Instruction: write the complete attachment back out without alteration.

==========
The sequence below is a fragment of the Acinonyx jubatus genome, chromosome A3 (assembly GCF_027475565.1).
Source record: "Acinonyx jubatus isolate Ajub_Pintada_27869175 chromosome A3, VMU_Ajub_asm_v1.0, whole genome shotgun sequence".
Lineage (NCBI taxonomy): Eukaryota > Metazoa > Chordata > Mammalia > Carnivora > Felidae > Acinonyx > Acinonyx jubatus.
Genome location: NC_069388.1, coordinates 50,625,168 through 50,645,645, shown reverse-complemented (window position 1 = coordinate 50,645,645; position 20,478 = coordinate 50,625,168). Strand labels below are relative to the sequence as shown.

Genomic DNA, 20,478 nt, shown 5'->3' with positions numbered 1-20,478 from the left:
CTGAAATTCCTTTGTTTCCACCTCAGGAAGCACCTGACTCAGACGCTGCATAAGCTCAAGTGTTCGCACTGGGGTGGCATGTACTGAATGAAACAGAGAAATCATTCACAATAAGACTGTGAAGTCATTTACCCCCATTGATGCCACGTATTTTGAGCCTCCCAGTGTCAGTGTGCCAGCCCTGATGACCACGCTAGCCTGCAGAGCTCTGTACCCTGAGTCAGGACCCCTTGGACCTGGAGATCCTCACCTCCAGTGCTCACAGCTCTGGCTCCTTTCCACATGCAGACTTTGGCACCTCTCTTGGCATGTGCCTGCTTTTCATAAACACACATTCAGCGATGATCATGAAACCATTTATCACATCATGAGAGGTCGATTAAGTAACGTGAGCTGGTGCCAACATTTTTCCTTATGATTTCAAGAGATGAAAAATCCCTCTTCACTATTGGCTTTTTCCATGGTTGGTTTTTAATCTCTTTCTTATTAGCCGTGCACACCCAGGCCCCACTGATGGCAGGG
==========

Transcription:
The sequence below is a fragment of the Acinonyx jubatus genome, chromosome A3 (assembly GCF_027475565.1).
Source record: "Acinonyx jubatus isolate Ajub_Pintada_27869175 chromosome A3, VMU_Ajub_asm_v1.0, whole genome shotgun sequence".
Lineage (NCBI taxonomy): Eukaryota > Metazoa > Chordata > Mammalia > Carnivora > Felidae > Acinonyx > Acinonyx jubatus.
Genome location: NC_069388.1, coordinates 50,625,168 through 50,645,645, shown reverse-complemented (window position 1 = coordinate 50,645,645; position 20,478 = coordinate 50,625,168). Strand labels below are relative to the sequence as shown.

Genomic DNA, 20,478 nt, shown 5'->3' with positions numbered 1-20,478 from the left:
CTGAAATTCCTTTGTTTCCACCTCAGGAAGCACCTGACTCAGACGCTGCATAAGCTCAAGTGTTCGCACTGGGGTGGCATGTACTGAATGAAACAGAGAAATCATTCACAATAAGACTGTGAAGTCATTTACCCCCATTGATGCCACGTATTTTGAGCCTCCCAGTGTCAGTGTGCCAGCCCTGATGACCACGCTAGCCTGCAGAGCTCTGTACCCTGAGTCAGGACCCCTTGGACCTGGAGATCCTCACCTCCAGTGCTCACAGCTCTGGCTCCTTTCCACATGCAGACTTTGGCACCTCTCTTGGCATGTGCCTGCTTTTCATAAACACACATTCAGCGATGATCATGAAACCATTTATCACATCATGAGAGGTCGATTAAGTAACGTGAGCTGGTGCCAACATTTTTCCTTATGATTTCAAGAGATGAAAAATCCCTCTTCACTATTGGCTTTTTCCATGGTTGGTTTTTAATCTCTTTCTTATTAGCCGTGCACACCCAGGCCCCACTGATGGCAGGG